A Raj Kapoor bouquet for Florence’s Indian film fest

June 3rd, 2008 - 11:44 am ICT by IANS  

By Mehru Jaffer
Florence, June 3 (IANS) A retrospective of actor-filmmaker Raj Kapoor will be the highlight of this year’s River To River, the film festival that has been fuelling the love of Indian cinema in Italy. Selvaggia Velo, the 35-year-old founder director of River To River, said “Awara”, “Shri 420″ and “Bobby” will be screened here to honour one of Indian cinema’s greatest independent film personalities.

“India and Italy have so much in common. Both societies have large families and people are equally emotive yet Indian cinema, not even Bollywood, is as popular here as it is in France and in Germany,” Selvaggia told IANS.

The festival held annually in December in Florence will reveal more about the films and the list of special guests later this season. River To River has been screening only Indian films since 2001.

Cinematic contacts between India and Italy date back to 1952 when the first International Film Festival of Bombay screened Italian films. Between 1957 and 1961 Robert Rossellini and Pier Paolo Pasolini visited India and the former returned home with much more than his impression of the country. Sonali Dasgupta, an aspiring Bengali actress, accompanied Rosellini back to Rome where they married and had a daughter.

The first River To River was mostly attended by a group of rich old ladies who were familiar with India through tourism. The audience was mesmerised to see an India that was unknown to them in films like Biju Vishwanath’s “Deja Vu”, Mira Nair’s “The Laughing Club of India” and Dev Benegal’s “Split Wide Open”.

This affluent but influential first audience helped to quickly spread the word and the following year critics came too to rave about films by young, contemporary Indians like Manish Jha. Apart from introducing Rahul Bose and Anand Patwardhan to audiences here, the second festival played host to the only Italian stop for the Travelling Film South Asia tour of 17 documentary films from India, Pakistan, Nepal and Bangladesh.

The fourth festival celebrated the return of “Sandokan”, the Italian television serial starring Kabir Bedi, with two screenings daily over five days.

Students from different parts of Italy heard about River To River and poured in to make successive festivals a success. The authorities woke up too and the Italian Ministry of Culture joined hands with the Tuscany Film Commission and the Municipality of Florence to facilitate the festival of Indian films while the Indian embassy in Rome played patron.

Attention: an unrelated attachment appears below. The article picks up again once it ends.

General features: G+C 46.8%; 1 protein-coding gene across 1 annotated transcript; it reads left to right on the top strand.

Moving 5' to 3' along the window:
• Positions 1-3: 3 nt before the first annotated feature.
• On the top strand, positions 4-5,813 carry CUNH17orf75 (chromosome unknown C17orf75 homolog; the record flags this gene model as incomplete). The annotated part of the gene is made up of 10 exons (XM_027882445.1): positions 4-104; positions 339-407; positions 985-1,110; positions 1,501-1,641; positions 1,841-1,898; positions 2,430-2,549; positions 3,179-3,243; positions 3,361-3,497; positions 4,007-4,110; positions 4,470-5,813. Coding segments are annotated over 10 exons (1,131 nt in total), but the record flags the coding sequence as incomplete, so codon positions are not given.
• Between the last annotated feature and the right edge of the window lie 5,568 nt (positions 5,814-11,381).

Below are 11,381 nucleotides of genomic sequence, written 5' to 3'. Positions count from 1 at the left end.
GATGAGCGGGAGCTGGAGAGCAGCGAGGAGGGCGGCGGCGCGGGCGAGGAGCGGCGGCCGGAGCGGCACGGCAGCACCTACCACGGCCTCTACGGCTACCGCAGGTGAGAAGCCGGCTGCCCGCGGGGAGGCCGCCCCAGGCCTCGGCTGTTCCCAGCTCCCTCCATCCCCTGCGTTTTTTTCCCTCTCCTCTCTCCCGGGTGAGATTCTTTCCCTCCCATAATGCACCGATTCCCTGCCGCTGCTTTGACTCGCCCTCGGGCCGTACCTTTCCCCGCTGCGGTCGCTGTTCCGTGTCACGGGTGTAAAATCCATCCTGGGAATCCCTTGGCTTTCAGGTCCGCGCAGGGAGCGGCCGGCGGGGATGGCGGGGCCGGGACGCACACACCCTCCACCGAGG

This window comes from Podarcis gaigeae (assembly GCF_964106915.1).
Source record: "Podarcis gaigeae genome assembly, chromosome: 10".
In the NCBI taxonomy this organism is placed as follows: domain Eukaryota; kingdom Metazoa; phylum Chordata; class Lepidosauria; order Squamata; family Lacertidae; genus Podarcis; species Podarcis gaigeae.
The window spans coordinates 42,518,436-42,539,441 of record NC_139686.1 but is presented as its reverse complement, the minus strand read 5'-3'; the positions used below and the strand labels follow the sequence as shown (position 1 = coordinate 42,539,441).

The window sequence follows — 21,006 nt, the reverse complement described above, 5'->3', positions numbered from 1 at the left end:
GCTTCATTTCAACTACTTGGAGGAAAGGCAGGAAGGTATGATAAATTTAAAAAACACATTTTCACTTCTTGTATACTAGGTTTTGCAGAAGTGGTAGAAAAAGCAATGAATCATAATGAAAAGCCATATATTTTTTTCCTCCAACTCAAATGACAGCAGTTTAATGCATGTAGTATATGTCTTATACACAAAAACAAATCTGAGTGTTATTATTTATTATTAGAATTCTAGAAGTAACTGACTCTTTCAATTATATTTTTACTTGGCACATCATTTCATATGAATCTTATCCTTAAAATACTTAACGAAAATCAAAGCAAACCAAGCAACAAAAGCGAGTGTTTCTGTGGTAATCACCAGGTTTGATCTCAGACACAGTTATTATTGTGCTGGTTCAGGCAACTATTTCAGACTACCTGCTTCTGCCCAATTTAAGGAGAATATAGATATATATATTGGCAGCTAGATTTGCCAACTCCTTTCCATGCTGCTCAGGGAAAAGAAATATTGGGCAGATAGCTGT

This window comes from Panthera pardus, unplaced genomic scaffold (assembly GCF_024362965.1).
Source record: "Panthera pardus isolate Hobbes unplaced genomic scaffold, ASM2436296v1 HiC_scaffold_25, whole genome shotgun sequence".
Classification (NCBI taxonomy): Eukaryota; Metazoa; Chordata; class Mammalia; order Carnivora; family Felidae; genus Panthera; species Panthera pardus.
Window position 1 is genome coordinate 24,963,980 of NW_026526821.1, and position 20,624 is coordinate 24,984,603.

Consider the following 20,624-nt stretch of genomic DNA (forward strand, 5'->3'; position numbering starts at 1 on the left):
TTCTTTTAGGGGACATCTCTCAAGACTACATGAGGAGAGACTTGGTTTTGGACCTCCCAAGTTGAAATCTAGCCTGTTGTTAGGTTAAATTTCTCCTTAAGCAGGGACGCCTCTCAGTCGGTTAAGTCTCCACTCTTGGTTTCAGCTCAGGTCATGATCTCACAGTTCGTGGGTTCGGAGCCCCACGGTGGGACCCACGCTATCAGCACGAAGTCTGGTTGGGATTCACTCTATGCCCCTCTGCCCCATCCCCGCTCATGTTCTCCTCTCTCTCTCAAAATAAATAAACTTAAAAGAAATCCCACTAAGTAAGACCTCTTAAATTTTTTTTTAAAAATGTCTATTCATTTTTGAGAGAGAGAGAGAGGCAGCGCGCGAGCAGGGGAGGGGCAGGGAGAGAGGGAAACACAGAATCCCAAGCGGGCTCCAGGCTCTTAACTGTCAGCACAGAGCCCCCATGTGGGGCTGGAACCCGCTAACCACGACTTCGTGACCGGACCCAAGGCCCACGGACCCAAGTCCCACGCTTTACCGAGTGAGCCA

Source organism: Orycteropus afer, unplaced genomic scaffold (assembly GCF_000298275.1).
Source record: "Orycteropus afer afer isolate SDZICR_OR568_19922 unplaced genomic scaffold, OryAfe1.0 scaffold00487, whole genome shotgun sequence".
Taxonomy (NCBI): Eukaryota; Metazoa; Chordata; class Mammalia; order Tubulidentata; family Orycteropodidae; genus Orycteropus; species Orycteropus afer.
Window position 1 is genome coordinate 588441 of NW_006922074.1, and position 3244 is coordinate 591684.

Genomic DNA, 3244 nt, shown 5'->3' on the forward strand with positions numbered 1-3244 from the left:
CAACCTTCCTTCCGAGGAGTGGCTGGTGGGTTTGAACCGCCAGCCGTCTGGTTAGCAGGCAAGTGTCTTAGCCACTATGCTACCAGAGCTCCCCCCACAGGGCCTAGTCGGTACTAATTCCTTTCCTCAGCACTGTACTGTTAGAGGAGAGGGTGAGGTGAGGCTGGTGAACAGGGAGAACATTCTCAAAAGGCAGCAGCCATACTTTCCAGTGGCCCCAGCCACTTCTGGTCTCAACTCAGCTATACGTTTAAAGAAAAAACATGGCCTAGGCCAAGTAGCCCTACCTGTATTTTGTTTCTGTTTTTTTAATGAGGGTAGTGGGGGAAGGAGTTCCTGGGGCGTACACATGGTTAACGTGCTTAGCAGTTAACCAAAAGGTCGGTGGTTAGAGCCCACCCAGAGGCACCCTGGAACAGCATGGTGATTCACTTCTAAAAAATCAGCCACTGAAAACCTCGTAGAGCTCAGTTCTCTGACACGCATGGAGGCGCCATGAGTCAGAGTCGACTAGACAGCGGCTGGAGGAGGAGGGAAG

Selvaggia does watch masala mainstream movies made in Mumbai but her favourites remain lesser known works of terribly talented filmmakers scattered all over the Indian subcontinent.

A favourite is “Dharm”, the debut film about love, religion and communal disharmony where directors like Bhavna Talwar provide interesting insight into an India that is unique in comparison to the surreal splendour of commercial cinema a la Bollywood.

Besides, Bollywood already has a huge audience and market. What River To River does is to provide an opportunity to independent and off-Bollywood Indian directors to debut and to meet their audience of tomorrow. Last year Chitra Palekar’s “Mati May” won the River To River DigiChannel Audience award for best feature film while Kartik Singh’s “Saving Mum and Dad” won the best in the short film category. Francesca Lignola and Stefano Rebechi’s delightful documentary on Ahmedabad’s colourful kite festival received the best documentary award.

River To River was born at the turn of the century in the midst of the international film festival of the Mumbai Academy of Moving Images (MAMI). Here Salvaggia met Uma da Cunha, famous casting director and editor of Film India Worldwide who introduced her to everyone who matters in Mumbai and helped to define the core concept of River To River which is to reflect to Italian audiences the cultural and social diversity of India.

The festival teams up with DigiChannel, founded by fellow Florentinian Federico Panero. The 39-year-old Panero describes DigiChannel as an alternative but sophisticated on demand video network and magazine that connects audiences with the work of independent artistes online.

Selvaggia wants Italians to realise that Bollywood is not all that there is to Indian cinema and Hindi is not the only language spoken in the country.

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